paint worn off of the top of the doors from years
of arms leaning out the windows
door panels stained, scratched, and very worn
arm rests hard, brittle, and worn
woodgrain design entirely missing from sections of the
door panel inserts
window rubber wipers hard, brittle, and cracked
window glass very difficult to roll up or down
rubber door seals brittle and cracked
While the list is long, the problems were mainly
cosmetic. More importantly, the doors were structurally
sound. There was some surface rust on the inside of the doors
but they were not rusted through anywhere. The hinges were tight
and the doors aligned and shut securely. The glass was all in
As I did with the dash and
the cab roof, I began the door restoration
by removing items. The first items to be removed were the
door panels. In order to remove the door panels, you have to
remove the window crank and door handles. I didn't have one of
the tools that is especially made to remove these items so I first
attempted to remove them using a small screw driver. I had used
a screw driver to remove the handles on other vehicles, so I figured
it should work on these handles also. I quickly learned that the
screwdriver trick wasn't going to work. The reason it wouldn't
work on these door panels is due to the woodgrain door panel
inserts. This metal panel simple does not give enough to allow any room
for access to the spring clip with a screwdriver. I picked up a
tool from the local auto parts store and had the handles off in less
than 5 minutes.
With the panels off I had access to the window crank
mechanisms. Because the windows were so hard to roll up and down,
I thought I would have to remove the mechanisms in order to figure out
why they didn't work. I was hesitant to remove the crank
mechanisms because it is basically a pain in the butt -- the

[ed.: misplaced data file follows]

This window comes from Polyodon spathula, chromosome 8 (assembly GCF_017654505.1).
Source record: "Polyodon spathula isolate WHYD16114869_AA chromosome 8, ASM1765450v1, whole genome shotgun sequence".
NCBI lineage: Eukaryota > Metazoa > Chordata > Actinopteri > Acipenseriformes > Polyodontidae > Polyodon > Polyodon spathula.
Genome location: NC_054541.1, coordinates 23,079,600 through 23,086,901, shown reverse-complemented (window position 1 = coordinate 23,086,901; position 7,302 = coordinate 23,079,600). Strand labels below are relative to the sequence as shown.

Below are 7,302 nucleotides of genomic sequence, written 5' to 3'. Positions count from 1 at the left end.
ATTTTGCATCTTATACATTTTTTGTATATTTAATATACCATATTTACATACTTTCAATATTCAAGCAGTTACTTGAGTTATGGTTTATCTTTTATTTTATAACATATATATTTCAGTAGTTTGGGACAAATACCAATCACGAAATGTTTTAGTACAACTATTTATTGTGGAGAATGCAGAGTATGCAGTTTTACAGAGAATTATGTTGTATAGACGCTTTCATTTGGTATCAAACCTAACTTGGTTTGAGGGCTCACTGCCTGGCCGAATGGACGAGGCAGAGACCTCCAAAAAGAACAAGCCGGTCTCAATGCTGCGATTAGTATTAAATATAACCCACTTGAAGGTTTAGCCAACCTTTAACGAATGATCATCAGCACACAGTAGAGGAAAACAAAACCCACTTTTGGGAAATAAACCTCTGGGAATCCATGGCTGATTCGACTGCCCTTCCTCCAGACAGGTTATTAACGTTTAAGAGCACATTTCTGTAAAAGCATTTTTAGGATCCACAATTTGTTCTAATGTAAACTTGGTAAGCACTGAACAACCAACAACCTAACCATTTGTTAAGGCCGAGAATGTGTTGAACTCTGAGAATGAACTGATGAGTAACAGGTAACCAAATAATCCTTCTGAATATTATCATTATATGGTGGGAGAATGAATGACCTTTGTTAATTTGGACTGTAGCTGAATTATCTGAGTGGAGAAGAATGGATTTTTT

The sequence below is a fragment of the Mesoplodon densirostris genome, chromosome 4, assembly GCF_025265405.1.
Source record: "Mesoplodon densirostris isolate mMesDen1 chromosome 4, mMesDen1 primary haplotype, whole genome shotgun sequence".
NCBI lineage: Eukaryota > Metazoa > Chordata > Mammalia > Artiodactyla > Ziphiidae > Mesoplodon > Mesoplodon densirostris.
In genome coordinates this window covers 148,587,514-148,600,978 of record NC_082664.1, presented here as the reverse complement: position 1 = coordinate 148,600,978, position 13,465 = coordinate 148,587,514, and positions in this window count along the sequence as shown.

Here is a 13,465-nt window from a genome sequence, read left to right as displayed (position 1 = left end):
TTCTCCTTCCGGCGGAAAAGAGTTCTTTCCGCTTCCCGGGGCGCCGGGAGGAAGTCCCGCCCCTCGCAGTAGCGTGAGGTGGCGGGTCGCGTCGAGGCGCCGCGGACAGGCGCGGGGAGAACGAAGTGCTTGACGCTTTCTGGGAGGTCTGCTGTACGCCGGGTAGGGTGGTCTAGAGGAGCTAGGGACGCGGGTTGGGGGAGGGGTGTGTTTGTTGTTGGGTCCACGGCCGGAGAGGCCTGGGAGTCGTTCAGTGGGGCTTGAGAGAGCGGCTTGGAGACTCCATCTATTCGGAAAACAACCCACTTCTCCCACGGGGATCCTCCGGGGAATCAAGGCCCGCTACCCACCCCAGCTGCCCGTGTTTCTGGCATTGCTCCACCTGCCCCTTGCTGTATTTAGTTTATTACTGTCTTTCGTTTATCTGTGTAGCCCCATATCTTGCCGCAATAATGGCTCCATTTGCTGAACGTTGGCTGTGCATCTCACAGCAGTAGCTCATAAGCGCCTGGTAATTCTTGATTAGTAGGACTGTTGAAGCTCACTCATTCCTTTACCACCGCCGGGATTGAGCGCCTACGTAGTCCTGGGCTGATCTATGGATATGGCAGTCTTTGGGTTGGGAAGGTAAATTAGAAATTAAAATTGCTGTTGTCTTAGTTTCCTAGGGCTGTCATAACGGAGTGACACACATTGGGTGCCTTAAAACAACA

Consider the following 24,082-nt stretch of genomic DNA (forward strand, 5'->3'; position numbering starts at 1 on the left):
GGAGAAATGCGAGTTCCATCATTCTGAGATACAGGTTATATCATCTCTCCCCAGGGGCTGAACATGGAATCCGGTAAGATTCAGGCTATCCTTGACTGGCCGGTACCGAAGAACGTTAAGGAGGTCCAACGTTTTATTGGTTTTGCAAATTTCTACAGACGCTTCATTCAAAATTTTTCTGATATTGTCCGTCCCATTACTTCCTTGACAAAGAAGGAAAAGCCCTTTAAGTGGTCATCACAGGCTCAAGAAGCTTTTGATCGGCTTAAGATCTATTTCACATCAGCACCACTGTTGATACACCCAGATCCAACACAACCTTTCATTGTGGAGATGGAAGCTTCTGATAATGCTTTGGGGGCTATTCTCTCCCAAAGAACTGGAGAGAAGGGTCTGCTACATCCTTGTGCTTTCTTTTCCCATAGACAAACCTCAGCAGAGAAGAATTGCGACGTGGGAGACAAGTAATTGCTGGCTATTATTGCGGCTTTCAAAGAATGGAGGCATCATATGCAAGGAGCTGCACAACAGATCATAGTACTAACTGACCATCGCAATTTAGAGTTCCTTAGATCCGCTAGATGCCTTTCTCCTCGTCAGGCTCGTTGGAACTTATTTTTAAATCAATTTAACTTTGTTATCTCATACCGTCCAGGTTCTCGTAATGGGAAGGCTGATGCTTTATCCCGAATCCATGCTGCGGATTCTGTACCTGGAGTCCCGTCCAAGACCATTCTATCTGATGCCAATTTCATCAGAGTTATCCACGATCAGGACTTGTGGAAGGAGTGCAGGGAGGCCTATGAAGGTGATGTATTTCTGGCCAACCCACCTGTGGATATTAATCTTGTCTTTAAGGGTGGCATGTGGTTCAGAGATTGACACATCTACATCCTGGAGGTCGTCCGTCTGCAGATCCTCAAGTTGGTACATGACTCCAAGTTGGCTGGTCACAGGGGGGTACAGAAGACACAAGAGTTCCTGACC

mechanism is hard to get at and there are lots of moving parts to
juggle in such a tight spot. I thought I would first just try
lubricating the moving parts and see if that made a difference.
I spread wheel bearing grease on the gear teeth, the X hinge, the
roller bearings, and in the tracks where the
roller bearings rode. I used a spray lithium grease to lubricate
the coil spring and WD-40 to lubricate the crank handle shaft. I
did most of this blind which meant a lot of lubricant was sprayed or
spread on the inside of the door. But what the heck, there was a
lot of surface rust inside the door, so what would a little lubricant
hurt. Maybe it would even help. I tried putting a
drop-light inside the door and using a mirror to see where I was
spraying but I wasn't too successful with this technique.
Everything's backwards in the mirror so I wound up spraying in
the wrong direction half the time. Anyway, by the time I
finished the driver-side, the window would roll up and down with only
two fingers on the knob. Before, you practically had to use both
hands. Big difference. I was glad I tried this before
taking the mechanism out.
I preformed the same lubricating feat on the
passenger-side window, but it didn't make as big an improvement as it
had on the other window. It was much better, but the window
seemed to bind in a place or two when it was rolled down. I
think it may have something to do with the window rear channel but I'm
not sure. It isn't bad enough to warrant taking it apart to find
out, so I'll call it good for now.
For now, the only
other thing I took off the doors was the wing window handles.
All they needed was a good polishing and a little lubrication which
was much easier to do after taking them off.
I'm going to do to the doors for now. I will wait until I find
someone to do the body work and paint before I do anything with the
outside of the door. Same goes for the door seals and window
The only items I knew would need to be
replaced where woodgrain door panel inserts and the door and window